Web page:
Main nave

The organ that is in use for services today was built in 1988, but the old organ of the Salzburger Dom is still essentially the same as the one built by the famous organ builder Josef Christoph Egedacher in 1703. From June to September you can attend an organ recital every Wednesday and Saturday at 11:15 AM. The recital lasts for about one hour.

"After the completion of the two western ‘Italian’ pipe organs, Salzburg Cathedral now has a total of five independent organs, a situation tha is one of a kind north of the Alps. As in Mozart’s times, instrumental music can be performed in the dome galleries – Mozart usually played on the south-eastern pipe organ, the ‘Hoforgel’ (halo organ) – and the old masters’ polychoral works can be performed as originally intended. 

Along with the ‘Grosser Domorgel’ (large cathedral organ) in the west gallery of the cathedral, which is an indispensable instrument of excellent quality for the entire organ ensemble, Salzburg Cathedral provides a unique location – at least in Europe – for a wide range of music. ‘Wandern in der Orgellandschaft im Salzburger Dom’ (Wandering through the organ landscape of Salzburg Cathedral) gives organists and listeners a wonderful experience. This instrumental diversity is used as a musical framework for church services as well as for concerts."

At 232 feet (71 meters) high, the central dome is probably the most impressive feature of the Salzburg Cathedral. It displays 16 frescos in two rows, each depicting a scene from the Old Testament. The works are connected to those on the cathedral’s nave, all painted by the same Italian artists, Donato Mascagni and Ignazio Solari.

Ceiling and wall features

At 3 p.m. sharp, all seven cathedral bells ring together for a couple minutes. They all have names ranging from Barbara (the smallest) to Salvator (the biggest). The latter weighs 31,429 pounds (14,256 kilograms) and is the biggest (and heaviest) bell in Austria after the “Pummerin” at St. Stephan’s in Vienna. The oldest bells in the cathedral are the Maria and the Virgil, both cast in 1628. On September 24, 1961, the cathedral added five new bells, Salvator, Rupertus, Josef, Leonhard and Barbara.

"The cathedral bells were first mentioned in writing in 1127 due to a fire that was initiated by a failed bell casting in the city. The bells that were to be cast were intended for the cathedral.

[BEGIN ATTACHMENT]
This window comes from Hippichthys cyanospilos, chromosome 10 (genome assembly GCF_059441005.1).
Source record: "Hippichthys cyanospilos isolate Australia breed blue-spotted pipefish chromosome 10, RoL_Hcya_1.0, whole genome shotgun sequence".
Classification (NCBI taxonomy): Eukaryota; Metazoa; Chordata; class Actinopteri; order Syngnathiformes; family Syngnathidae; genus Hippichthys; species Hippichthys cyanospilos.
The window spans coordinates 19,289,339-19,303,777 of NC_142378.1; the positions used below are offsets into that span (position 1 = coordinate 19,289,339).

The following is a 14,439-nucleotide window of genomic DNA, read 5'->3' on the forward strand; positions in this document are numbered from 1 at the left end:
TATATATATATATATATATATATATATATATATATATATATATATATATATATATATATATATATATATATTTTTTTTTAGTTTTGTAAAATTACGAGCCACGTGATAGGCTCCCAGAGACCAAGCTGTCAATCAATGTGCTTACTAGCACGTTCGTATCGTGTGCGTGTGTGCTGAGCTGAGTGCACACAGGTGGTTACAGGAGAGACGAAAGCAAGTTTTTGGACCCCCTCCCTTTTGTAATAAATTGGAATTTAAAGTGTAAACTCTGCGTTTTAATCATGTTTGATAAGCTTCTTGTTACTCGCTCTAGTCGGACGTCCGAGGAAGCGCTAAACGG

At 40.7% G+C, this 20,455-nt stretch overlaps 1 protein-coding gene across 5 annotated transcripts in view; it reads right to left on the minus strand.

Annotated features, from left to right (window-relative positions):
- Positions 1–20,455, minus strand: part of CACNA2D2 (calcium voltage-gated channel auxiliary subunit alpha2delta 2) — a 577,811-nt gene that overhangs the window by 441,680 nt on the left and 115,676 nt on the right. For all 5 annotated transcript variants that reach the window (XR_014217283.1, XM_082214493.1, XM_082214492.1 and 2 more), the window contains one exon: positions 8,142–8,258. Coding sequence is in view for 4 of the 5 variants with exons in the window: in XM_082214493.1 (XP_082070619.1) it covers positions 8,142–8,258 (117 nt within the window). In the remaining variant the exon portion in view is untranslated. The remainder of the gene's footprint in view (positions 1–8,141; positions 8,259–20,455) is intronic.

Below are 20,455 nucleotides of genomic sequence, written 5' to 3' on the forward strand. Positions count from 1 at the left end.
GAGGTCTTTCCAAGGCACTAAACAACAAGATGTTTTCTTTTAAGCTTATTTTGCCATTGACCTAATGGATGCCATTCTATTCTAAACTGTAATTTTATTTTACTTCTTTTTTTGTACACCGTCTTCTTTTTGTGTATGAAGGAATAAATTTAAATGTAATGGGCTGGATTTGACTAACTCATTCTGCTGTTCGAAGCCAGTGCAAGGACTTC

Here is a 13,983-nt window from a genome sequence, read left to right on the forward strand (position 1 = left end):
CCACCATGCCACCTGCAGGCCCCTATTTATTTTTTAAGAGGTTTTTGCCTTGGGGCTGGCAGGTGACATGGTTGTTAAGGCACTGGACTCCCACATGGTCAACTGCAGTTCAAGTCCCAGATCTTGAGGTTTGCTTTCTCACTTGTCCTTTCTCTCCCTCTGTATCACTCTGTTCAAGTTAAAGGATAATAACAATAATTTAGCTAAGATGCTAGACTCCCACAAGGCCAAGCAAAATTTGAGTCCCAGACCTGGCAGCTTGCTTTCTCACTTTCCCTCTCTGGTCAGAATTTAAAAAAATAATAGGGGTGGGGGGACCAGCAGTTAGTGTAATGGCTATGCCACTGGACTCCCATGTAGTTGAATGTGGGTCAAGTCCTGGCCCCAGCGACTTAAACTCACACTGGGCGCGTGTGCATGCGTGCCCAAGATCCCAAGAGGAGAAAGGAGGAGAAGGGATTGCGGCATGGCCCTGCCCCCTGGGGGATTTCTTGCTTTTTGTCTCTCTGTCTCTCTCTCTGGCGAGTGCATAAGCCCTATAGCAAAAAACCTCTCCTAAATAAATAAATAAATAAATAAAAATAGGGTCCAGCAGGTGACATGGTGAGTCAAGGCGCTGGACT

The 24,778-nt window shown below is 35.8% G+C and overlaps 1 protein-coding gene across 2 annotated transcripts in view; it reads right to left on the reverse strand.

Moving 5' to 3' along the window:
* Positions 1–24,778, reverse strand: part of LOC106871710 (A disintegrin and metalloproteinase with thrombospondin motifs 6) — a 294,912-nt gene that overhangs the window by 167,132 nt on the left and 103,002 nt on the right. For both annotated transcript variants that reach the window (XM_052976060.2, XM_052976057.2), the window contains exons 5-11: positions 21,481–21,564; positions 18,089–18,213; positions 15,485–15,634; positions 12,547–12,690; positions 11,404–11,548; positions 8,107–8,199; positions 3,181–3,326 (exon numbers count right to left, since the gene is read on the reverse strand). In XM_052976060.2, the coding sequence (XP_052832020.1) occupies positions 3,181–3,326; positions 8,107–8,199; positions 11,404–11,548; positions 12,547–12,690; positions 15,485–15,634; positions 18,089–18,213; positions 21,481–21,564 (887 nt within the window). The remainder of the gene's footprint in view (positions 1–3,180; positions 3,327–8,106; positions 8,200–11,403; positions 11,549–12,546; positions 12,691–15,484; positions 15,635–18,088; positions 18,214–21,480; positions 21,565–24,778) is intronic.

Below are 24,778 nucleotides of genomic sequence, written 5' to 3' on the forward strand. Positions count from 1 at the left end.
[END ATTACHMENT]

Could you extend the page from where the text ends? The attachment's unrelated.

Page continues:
During another fire in 1312, all the cathedral bells melted, according to historians, and, during a cathedral fire in 1598: “All six bells melted in the heat.” In 1628, Wolfgang II and his son, Johann Neidhart cast five new bells, which were consecrated during the consecration of the new cathedral. Including a small bell from the year 1603, there were now six bells; one more was added in 1746. This peal of seven bells had a total weight of 10,640 kg and rang until 1917. There was a confiscation of three bells during the First World War. For the 300th anniversary of the consecration of the cathedral in 1928, the bell collection was again returned to a total of seven bells, but in 1942, all new bells were again confiscated for the war. The bells remained in the cathedral, two of which still ring in the cathedral today as part of the total peal. These two bells are among the most valuable percussion instruments of their time.

The clappers are held against the sound bow while the bells are raised, then released sequentially to give a clean start to the ringing. At the end they are successively caught again by the mechanism to silence the bells."

Whenever we go into a church, I wander around and take pictures and Michael usually goes to the first pew to pray. About twenty minutes into taking my pictures, Michael walks up to me and says, "Come and sit down with me." Since he never does this, I turned to him and asked what was going on. He said, "Please don't question. I need you to sit down with me." After I sat down, he told me to lift my feet off the floor and to not scream, as we were in a church. As you can imagine, that did not calm me!! He had told me that he saw a rat come out of the wall by the sacristy and it was headed our way. He knows I am deathly afraid of anything in the rodent family, especially rats. Well, we watched this rat, which was as big as my forearm, run right past us down the center aisle toward the front doors. At that time, a tour group was entering the church and the rat decided to run all over the ladies' feet to get out the front door. Michael didn't have to worry about me screaming as these ladies took care of it for me.

This picture was taken with my telephoto lens extended to the end.

Entrance to the cathedral and crypt is still free though there are plans to start charging.

View of Salzburg and some of their church steeples. The Hohensalzburg Fortress sits atop the Festungsberg. Erected at the request of the Prince-Archbishops of Salzburg with a length of 820 feet (250 meters) and a width of 490 feet (150 meters), it is one of the largest medieval castles in Europe.